lowrider· Premium Member
Not True. If you are passing, you are doing it illegally. It may pass a sniffer test, but not a visual test. The EPA has rules against modifying the exhaust in such a way as to remove a catalytic converter. In any state when you remove it, you are responsible as is the shop that installed it, and any one that inspects it. The EPA states:I'm not sure about Cali emissions but mine will pass Maryland emissions.
"EPA rules prohibit altering an exhaust system in any way that defeats the emissions components of a vehicle. The Clean Air Act was amended in 1990 to expand this tampering prohibition "to include private individuals and the prohibition against the manufacture, installation, sale or offering for sale of any part or component used on any motor vehicle or motor vehicle engine where a principal effect is to bypass, defeat or render inoperative any emission control device or element of design of any emission control system."
This statement reflects the EPA's position that any pipe used to replace the section of the exhaust where the catalytic converter should be is considered illegal under the revised Clean Air Act. Therefore, any work done in this area of the exhaust system must include proper catalytic converter reinstallation. It also holds responsible the owner of the vehicle and the technician who completes the illegal alteration, not just the facility where the work is done.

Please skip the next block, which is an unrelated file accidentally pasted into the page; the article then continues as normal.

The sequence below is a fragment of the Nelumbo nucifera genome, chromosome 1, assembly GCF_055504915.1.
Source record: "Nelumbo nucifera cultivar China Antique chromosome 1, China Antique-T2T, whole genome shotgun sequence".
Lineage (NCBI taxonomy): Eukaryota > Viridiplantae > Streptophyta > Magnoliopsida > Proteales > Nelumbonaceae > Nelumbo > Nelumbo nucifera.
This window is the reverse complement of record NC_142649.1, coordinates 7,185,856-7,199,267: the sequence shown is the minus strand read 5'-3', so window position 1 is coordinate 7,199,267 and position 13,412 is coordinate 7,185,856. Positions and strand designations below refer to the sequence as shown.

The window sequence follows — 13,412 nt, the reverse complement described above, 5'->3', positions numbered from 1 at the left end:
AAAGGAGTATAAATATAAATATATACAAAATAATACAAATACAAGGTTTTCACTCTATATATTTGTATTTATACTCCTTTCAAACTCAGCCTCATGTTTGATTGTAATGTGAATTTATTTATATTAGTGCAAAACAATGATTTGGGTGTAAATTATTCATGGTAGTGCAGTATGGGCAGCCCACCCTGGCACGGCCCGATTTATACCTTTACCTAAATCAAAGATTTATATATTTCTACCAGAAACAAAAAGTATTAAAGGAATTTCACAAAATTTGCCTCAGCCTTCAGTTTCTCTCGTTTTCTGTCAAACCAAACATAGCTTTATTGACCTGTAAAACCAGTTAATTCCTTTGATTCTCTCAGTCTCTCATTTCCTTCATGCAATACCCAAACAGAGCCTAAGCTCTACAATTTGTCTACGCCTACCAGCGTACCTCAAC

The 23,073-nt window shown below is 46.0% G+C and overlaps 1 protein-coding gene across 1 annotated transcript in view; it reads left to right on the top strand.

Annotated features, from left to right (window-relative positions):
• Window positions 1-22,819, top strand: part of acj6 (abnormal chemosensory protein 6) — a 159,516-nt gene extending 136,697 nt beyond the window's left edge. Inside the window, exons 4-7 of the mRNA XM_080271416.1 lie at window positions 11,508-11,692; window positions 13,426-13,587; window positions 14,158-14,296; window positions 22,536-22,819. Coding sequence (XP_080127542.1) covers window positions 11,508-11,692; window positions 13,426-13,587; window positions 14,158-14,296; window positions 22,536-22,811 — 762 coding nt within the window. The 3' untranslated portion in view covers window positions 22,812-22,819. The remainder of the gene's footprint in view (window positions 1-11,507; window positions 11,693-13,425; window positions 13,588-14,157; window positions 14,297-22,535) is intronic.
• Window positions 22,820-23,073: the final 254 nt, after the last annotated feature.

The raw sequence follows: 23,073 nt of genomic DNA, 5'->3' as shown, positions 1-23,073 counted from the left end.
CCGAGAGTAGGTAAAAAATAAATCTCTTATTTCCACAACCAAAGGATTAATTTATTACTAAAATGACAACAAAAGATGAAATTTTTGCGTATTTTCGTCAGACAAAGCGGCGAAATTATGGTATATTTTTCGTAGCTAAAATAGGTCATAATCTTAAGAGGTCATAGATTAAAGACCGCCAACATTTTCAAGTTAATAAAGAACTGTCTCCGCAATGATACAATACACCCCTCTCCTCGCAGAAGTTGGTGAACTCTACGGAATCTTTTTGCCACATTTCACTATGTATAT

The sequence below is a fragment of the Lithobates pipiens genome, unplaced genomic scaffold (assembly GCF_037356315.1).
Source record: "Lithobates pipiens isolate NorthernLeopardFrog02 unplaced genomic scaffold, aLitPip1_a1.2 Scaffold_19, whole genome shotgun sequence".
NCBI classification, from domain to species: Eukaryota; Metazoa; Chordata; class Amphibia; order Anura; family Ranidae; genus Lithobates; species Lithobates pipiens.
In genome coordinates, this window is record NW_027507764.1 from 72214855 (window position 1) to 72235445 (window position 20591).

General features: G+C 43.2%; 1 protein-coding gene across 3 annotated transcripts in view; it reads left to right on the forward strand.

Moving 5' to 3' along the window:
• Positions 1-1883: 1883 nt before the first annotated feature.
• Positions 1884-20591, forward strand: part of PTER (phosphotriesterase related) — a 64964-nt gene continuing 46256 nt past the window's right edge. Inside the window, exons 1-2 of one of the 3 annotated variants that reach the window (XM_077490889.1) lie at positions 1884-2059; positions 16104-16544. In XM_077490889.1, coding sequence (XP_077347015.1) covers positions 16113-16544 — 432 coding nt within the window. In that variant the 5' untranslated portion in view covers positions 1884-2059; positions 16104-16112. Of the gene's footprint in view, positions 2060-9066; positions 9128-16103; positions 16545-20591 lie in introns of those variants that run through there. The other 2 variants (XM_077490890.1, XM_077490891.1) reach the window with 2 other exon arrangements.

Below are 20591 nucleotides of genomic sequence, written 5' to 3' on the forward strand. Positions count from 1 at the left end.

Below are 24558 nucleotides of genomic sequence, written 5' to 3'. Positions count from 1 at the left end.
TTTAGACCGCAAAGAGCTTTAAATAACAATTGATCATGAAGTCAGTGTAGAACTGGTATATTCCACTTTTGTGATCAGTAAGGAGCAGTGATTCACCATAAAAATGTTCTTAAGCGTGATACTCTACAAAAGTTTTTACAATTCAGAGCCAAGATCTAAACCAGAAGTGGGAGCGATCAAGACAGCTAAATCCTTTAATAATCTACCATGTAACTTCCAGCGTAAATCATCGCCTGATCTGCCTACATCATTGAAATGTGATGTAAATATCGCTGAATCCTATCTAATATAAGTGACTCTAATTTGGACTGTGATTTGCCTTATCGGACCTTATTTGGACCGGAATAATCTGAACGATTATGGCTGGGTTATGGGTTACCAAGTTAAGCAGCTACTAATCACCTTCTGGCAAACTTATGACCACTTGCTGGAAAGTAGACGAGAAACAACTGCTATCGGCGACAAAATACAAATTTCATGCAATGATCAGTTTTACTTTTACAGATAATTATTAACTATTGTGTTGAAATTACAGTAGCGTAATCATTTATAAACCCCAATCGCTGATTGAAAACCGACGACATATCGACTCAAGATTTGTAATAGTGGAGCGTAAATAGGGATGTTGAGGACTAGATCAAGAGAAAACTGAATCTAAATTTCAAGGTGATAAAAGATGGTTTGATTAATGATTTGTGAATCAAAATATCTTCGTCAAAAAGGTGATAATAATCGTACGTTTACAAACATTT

According to Arvon L. Mitcham, of the EPA's National Vehicle and Fuel Emissions Laboratory in Ann Arbor, Michigan, "The consequences are serious and the penalties are enormous. If anyone has any questions as to the guidelines and regulations on catalytic converter replacement, they should contact the nearest EPA office." The EPA's EnviroSense website at es.epa.gov also contains complete information on the subject"
Now, with that being said, I have in fact removed my secondary cats. I did it, however, knowing the law and its consequences.